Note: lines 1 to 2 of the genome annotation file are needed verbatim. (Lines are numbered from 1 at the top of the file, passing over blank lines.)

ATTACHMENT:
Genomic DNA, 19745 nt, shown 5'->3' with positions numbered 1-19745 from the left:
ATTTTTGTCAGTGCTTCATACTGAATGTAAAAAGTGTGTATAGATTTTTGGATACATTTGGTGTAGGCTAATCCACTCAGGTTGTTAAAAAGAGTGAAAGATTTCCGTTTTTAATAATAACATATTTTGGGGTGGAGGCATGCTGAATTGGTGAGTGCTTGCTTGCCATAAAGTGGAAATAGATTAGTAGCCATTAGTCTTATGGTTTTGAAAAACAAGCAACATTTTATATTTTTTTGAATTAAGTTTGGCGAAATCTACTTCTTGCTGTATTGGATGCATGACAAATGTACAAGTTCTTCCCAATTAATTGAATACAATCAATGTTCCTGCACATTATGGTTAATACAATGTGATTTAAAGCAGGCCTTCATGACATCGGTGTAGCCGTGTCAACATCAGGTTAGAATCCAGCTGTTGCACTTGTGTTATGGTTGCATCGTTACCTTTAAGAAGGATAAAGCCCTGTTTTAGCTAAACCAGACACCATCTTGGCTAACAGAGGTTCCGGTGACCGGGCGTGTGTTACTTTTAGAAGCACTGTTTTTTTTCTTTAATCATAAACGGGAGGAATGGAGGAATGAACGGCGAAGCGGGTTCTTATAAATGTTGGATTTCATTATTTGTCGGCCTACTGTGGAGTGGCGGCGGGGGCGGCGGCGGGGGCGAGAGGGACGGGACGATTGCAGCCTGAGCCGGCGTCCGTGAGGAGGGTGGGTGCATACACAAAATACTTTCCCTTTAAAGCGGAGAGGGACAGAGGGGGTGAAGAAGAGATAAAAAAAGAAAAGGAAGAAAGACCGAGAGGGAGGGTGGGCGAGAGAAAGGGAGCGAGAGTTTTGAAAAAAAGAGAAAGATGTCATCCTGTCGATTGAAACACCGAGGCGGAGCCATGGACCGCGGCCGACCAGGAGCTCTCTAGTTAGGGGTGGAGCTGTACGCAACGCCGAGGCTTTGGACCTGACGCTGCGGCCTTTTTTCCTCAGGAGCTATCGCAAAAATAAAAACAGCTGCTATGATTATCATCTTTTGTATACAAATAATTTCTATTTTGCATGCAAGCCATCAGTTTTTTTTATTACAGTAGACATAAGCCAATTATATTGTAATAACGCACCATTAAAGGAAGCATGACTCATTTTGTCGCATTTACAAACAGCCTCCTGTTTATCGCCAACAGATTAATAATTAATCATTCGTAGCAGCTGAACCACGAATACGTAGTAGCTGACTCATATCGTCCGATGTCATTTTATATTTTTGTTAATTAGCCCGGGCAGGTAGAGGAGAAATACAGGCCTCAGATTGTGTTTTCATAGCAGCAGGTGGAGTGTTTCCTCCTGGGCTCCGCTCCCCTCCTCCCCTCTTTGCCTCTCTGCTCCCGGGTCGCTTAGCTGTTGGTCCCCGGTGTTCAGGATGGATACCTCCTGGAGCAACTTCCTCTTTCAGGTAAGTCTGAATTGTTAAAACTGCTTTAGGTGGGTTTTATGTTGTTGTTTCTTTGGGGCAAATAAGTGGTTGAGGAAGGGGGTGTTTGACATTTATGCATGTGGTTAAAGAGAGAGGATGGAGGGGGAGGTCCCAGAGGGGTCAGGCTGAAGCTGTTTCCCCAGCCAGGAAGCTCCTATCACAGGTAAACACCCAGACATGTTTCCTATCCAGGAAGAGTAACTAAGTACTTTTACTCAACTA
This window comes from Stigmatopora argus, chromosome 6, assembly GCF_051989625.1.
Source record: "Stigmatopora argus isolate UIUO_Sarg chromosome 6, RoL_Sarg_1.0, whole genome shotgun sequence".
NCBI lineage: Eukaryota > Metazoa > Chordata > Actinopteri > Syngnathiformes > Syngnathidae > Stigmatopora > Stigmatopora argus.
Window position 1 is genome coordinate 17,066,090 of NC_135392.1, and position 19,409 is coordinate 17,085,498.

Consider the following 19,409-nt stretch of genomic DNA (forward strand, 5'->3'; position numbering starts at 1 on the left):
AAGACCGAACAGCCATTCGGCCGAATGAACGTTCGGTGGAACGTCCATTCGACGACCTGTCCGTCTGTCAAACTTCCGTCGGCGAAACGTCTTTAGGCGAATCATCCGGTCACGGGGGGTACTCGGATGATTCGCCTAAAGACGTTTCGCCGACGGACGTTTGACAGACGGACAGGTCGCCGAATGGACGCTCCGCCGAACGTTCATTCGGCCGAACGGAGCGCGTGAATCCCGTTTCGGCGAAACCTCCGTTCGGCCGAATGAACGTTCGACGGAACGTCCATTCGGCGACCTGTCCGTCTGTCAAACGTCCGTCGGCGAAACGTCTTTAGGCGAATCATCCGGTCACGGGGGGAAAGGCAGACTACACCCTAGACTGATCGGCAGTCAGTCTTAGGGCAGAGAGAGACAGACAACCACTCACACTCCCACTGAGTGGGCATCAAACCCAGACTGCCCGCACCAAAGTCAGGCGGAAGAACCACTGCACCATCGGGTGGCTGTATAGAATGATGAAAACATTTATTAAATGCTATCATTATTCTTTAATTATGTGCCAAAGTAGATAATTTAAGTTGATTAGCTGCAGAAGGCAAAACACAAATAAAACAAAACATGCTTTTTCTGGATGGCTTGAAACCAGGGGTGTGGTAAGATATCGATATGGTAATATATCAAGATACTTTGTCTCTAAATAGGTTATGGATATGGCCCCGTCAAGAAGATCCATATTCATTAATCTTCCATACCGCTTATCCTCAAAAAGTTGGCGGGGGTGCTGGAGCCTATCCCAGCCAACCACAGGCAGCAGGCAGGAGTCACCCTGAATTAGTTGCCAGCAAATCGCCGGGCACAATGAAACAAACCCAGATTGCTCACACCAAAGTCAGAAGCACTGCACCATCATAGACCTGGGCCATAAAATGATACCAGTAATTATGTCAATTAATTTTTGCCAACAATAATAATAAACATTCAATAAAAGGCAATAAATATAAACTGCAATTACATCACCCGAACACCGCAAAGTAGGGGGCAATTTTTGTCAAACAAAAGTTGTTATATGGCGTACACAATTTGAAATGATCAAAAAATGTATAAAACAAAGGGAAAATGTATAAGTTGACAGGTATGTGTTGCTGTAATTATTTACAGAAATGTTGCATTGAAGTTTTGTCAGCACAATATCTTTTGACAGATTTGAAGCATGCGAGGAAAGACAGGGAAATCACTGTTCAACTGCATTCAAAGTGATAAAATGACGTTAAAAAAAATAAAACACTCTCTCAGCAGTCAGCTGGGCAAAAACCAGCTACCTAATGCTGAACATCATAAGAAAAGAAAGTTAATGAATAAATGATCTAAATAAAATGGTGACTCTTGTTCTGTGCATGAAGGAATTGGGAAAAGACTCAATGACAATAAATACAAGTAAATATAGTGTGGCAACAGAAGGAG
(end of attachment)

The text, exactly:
Genomic DNA, 19745 nt, shown 5'->3' with positions numbered 1-19745 from the left:
ATTTTTGTCAGTGCTTCATACTGAATGTAAAAAGTGTGTATAGATTTTTGGATACATTTGGTGTAGGCTAATCCACTCAGGTTGTTAAAAAGAGTGAAAGATTTCCGTTTTTAATAATAACATATTTTGGGGTGGAGGCATGCTGAATTGGTGAGTGCTTGCTTGCCATAAAGTGGAAATAGATTAGTAGCCATTAGTCTTATGGTTTTGAAAAACAAGCAACATTTTATATTTTTTTGAATTAAGTTTGGCGAAATCTACTTCTTGCTGTATTGGATGCATGACAAATGTACAAGTTCTTCCCAATTAATTGAATACAATCAATGTTCCTGCACATTATGGTTAATACAATGTGATTTAAAGCAGGCCTTCATGACATCGGTGTAGCCGTGTCAACATCAGGTTAGAATCCAGCTGTTGCACTTGTGTTATGGTTGCATCGTTACCTTTAAGAAGGATAAAGCCCTGTTTTAGCTAAACCAGACACCATCTTGGCTAACAGAGGTTCCGGTGACCGGGCGTGTGTTACTTTTAGAAGCACTGTTTTTTTTCTTTAATCATAAACGGGAGGAATGGAGGAATGAACGGCGAAGCGGGTTCTTATAAATGTTGGATTTCATTATTTGTCGGCCTACTGTGGAGTGGCGGCGGGGGCGGCGGCGGGGGCGAGAGGGACGGGACGATTGCAGCCTGAGCCGGCGTCCGTGAGGAGGGTGGGTGCATACACAAAATACTTTCCCTTTAAAGCGGAGAGGGACAGAGGGGGTGAAGAAGAGATAAAAAAAGAAAAGGAAGAAAGACCGAGAGGGAGGGTGGGCGAGAGAAAGGGAGCGAGAGTTTTGAAAAAAAGAGAAAGATGTCATCCTGTCGATTGAAACACCGAGGCGGAGCCATGGACCGCGGCCGACCAGGAGCTCTCTAGTTAGGGGTGGAGCTGTACGCAACGCCGAGGCTTTGGACCTGACGCTGCGGCCTTTTTTCCTCAGGAGCTATCGCAAAAATAAAAACAGCTGCTATGATTATCATCTTTTGTATACAAATAATTTCTATTTTGCATGCAAGCCATCAGTTTTTTTTATTACAGTAGACATAAGCCAATTATATTGTAATAACGCACCATTAAAGGAAGCATGACTCATTTTGTCGCATTTACAAACAGCCTCCTGTTTATCGCCAACAGATTAATAATTAATCATTCGTAGCAGCTGAACCACGAATACGTAGTAGCTGACTCATATCGTCCGATGTCATTTTATATTTTTGTTAATTAGCCCGGGCAGGTAGAGGAGAAATACAGGCCTCAGATTGTGTTTTCATAGCAGCAGGTGGAGTGTTTCCTCCTGGGCTCCGCTCCCCTCCTCCCCTCTTTGCCTCTCTGCTCCCGGGTCGCTTAGCTGTTGGTCCCCGGTGTTCAGGATGGATACCTCCTGGAGCAACTTCCTCTTTCAGGTAAGTCTGAATTGTTAAAACTGCTTTAGGTGGGTTTTATGTTGTTGTTTCTTTGGGGCAAATAAGTGGTTGAGGAAGGGGGTGTTTGACATTTATGCATGTGGTTAAAGAGAGAGGATGGAGGGGGAGGTCCCAGAGGGGTCAGGCTGAAGCTGTTTCCCCAGCCAGGAAGCTCCTATCACAGGTAAACACCCAGACATGTTTCCTATCCAGGAAGAGTAACTAAGTACTTTTACTCAACTA